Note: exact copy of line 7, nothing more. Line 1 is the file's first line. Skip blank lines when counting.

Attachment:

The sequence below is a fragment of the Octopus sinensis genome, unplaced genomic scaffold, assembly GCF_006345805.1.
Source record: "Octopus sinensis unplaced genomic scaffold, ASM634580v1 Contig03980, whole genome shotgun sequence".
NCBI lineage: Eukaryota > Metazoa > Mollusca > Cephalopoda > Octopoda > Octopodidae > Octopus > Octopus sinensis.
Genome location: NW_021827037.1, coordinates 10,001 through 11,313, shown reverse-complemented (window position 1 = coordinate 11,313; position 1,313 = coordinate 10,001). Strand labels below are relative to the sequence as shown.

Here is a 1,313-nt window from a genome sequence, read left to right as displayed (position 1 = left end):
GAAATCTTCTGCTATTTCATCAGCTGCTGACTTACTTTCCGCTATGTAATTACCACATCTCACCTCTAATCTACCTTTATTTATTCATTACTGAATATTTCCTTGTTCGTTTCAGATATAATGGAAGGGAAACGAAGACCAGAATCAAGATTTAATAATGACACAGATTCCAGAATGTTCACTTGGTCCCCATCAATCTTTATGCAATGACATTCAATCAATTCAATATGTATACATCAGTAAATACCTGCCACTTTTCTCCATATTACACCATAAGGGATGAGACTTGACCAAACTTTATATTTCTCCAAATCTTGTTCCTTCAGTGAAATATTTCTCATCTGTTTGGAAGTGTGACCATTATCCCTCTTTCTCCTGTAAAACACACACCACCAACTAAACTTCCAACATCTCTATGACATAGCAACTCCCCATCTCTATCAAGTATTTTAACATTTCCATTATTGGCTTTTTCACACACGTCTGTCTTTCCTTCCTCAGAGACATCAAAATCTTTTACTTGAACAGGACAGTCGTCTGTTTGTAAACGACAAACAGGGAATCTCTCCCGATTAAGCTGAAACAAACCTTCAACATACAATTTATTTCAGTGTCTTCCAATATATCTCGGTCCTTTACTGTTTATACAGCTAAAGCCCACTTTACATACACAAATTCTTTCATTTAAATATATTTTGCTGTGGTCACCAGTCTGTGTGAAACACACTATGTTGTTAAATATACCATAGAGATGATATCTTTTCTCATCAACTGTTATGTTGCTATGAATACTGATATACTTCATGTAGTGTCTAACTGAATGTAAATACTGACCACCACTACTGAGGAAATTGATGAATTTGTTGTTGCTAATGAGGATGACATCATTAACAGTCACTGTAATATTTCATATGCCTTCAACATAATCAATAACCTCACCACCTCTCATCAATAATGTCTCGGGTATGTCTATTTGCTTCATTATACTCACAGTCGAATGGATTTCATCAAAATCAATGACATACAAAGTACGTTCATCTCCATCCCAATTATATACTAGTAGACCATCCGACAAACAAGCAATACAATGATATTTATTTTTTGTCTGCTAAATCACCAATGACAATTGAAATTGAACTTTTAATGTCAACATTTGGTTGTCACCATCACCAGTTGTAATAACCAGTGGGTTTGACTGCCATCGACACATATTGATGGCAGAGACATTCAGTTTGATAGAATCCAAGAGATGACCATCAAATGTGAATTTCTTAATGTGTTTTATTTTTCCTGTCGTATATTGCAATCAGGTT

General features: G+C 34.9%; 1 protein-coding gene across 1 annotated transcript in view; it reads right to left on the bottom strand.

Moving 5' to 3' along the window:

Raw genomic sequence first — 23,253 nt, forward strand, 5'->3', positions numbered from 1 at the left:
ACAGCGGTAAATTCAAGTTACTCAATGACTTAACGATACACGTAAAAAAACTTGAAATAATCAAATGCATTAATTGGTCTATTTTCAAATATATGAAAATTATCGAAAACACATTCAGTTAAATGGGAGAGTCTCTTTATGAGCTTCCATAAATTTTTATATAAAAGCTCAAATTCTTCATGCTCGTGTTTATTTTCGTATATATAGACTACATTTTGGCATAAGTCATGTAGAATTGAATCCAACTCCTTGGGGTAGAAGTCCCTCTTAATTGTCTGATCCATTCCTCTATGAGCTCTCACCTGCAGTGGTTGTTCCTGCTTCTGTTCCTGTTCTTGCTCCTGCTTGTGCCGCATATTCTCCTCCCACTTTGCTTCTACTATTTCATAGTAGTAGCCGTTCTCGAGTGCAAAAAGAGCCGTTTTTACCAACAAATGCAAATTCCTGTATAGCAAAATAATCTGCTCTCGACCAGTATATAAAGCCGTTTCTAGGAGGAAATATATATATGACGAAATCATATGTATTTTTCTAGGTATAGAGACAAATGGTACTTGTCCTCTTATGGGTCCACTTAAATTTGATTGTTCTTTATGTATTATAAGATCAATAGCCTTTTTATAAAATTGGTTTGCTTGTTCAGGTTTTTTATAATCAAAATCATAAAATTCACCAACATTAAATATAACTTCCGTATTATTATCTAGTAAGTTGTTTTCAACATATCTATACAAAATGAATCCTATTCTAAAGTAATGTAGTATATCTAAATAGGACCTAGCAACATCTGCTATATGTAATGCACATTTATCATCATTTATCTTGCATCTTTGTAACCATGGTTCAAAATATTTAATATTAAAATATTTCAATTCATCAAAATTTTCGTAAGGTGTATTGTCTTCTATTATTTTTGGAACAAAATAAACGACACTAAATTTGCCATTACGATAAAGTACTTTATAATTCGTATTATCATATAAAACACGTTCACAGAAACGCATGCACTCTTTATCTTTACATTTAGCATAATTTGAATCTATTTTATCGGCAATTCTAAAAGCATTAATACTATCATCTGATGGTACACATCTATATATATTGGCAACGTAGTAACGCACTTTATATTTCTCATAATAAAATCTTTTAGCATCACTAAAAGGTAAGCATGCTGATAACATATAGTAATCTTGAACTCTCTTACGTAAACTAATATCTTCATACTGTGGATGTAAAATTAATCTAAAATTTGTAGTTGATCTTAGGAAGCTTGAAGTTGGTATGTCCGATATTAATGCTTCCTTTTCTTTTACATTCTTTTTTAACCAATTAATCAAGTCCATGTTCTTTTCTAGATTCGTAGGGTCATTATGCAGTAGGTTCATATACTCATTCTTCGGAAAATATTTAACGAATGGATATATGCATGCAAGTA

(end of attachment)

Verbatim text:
General features: G+C 34.9%; 1 protein-coding gene across 1 annotated transcript in view; it reads right to left on the bottom strand.